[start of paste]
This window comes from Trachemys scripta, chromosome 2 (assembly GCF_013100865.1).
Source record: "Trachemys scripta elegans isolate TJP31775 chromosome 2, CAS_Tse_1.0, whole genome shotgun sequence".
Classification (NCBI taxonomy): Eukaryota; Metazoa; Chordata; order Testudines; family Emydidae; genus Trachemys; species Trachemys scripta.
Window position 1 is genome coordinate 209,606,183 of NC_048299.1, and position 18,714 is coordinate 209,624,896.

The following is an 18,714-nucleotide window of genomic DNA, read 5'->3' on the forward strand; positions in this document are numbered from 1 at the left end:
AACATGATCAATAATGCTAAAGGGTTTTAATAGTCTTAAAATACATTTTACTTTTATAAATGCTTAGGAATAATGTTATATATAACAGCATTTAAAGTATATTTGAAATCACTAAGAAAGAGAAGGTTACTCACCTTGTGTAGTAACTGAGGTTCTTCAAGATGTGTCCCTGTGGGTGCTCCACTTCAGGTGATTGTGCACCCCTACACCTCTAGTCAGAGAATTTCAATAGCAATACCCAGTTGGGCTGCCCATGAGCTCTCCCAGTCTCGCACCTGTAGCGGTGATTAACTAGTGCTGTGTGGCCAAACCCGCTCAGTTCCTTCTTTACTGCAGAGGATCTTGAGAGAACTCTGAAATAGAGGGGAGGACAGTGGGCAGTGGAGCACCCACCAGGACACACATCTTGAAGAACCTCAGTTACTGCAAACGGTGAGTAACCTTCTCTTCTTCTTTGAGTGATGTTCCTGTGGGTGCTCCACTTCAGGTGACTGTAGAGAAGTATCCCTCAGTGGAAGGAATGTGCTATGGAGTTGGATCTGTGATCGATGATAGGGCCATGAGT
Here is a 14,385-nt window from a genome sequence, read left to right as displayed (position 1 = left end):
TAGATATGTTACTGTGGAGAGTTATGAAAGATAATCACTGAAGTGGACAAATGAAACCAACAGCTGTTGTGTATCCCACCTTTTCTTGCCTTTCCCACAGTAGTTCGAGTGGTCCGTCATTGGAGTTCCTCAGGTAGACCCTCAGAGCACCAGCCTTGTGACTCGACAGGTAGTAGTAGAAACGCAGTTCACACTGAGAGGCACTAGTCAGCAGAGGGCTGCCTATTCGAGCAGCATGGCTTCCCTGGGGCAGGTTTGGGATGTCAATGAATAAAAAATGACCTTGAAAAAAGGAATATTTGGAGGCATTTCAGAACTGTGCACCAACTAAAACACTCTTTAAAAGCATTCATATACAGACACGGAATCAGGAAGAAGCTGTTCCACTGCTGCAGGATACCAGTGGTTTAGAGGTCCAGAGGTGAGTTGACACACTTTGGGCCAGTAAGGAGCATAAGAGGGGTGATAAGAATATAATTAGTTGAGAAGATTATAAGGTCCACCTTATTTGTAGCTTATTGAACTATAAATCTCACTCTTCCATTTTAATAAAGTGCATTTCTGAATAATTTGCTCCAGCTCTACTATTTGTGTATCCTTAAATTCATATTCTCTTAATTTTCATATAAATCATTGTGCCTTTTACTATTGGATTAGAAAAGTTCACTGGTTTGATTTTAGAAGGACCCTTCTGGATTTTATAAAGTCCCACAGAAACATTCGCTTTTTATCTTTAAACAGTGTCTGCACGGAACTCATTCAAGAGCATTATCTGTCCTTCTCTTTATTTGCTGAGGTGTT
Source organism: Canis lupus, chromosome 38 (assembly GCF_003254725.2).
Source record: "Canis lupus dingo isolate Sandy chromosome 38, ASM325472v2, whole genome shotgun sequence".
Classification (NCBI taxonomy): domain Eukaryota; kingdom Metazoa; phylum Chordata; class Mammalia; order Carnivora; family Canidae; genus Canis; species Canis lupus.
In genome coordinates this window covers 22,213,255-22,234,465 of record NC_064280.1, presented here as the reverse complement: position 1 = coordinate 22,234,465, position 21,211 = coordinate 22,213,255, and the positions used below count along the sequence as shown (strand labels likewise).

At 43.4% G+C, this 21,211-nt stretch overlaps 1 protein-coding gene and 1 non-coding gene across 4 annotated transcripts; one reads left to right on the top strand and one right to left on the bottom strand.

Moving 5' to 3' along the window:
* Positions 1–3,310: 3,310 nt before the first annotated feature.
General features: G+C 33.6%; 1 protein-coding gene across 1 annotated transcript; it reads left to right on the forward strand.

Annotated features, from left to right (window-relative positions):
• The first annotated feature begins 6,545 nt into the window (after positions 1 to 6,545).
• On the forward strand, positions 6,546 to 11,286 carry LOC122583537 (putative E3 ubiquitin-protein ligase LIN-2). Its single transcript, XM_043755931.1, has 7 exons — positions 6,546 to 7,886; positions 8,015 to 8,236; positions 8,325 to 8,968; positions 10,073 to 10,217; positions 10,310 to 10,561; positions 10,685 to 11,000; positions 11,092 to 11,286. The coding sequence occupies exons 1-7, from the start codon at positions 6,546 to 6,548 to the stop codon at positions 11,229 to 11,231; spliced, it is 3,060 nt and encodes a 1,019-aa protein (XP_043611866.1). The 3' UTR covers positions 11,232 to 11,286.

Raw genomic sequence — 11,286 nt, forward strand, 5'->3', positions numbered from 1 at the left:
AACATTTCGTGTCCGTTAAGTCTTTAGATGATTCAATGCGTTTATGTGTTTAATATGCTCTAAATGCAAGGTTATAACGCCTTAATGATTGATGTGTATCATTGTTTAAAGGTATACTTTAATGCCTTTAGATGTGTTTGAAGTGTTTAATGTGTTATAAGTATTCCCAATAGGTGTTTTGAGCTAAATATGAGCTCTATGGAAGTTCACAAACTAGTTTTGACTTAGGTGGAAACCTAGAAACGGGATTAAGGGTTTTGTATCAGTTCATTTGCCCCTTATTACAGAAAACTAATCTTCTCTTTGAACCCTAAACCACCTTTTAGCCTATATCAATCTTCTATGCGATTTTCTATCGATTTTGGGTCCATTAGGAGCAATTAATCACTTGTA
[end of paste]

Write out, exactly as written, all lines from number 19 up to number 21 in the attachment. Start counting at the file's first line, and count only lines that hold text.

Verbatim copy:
• On the forward strand, positions 6,546 to 11,286 carry LOC122583537 (putative E3 ubiquitin-protein ligase LIN-2). Its single transcript, XM_043755931.1, has 7 exons — positions 6,546 to 7,886; positions 8,015 to 8,236; positions 8,325 to 8,968; positions 10,073 to 10,217; positions 10,310 to 10,561; positions 10,685 to 11,000; positions 11,092 to 11,286. The coding sequence occupies exons 1-7, from the start codon at positions 6,546 to 6,548 to the stop codon at positions 11,229 to 11,231; spliced, it is 3,060 nt and encodes a 1,019-aa protein (XP_043611866.1). The 3' UTR covers positions 11,232 to 11,286.

Raw genomic sequence — 11,286 nt, forward strand, 5'->3', positions numbered from 1 at the left:
AACATTTCGTGTCCGTTAAGTCTTTAGATGATTCAATGCGTTTATGTGTTTAATATGCTCTAAATGCAAGGTTATAACGCCTTAATGATTGATGTGTATCATTGTTTAAAGGTATACTTTAATGCCTTTAGATGTGTTTGAAGTGTTTAATGTGTTATAAGTATTCCCAATAGGTGTTTTGAGCTAAATATGAGCTCTATGGAAGTTCACAAACTAGTTTTGACTTAGGTGGAAACCTAGAAACGGGATTAAGGGTTTTGTATCAGTTCATTTGCCCCTTATTACAGAAAACTAATCTTCTCTTTGAACCCTAAACCACCTTTTAGCCTATATCAATCTTCTATGCGATTTTCTATCGATTTTGGGTCCATTAGGAGCAATTAATCACTTGTA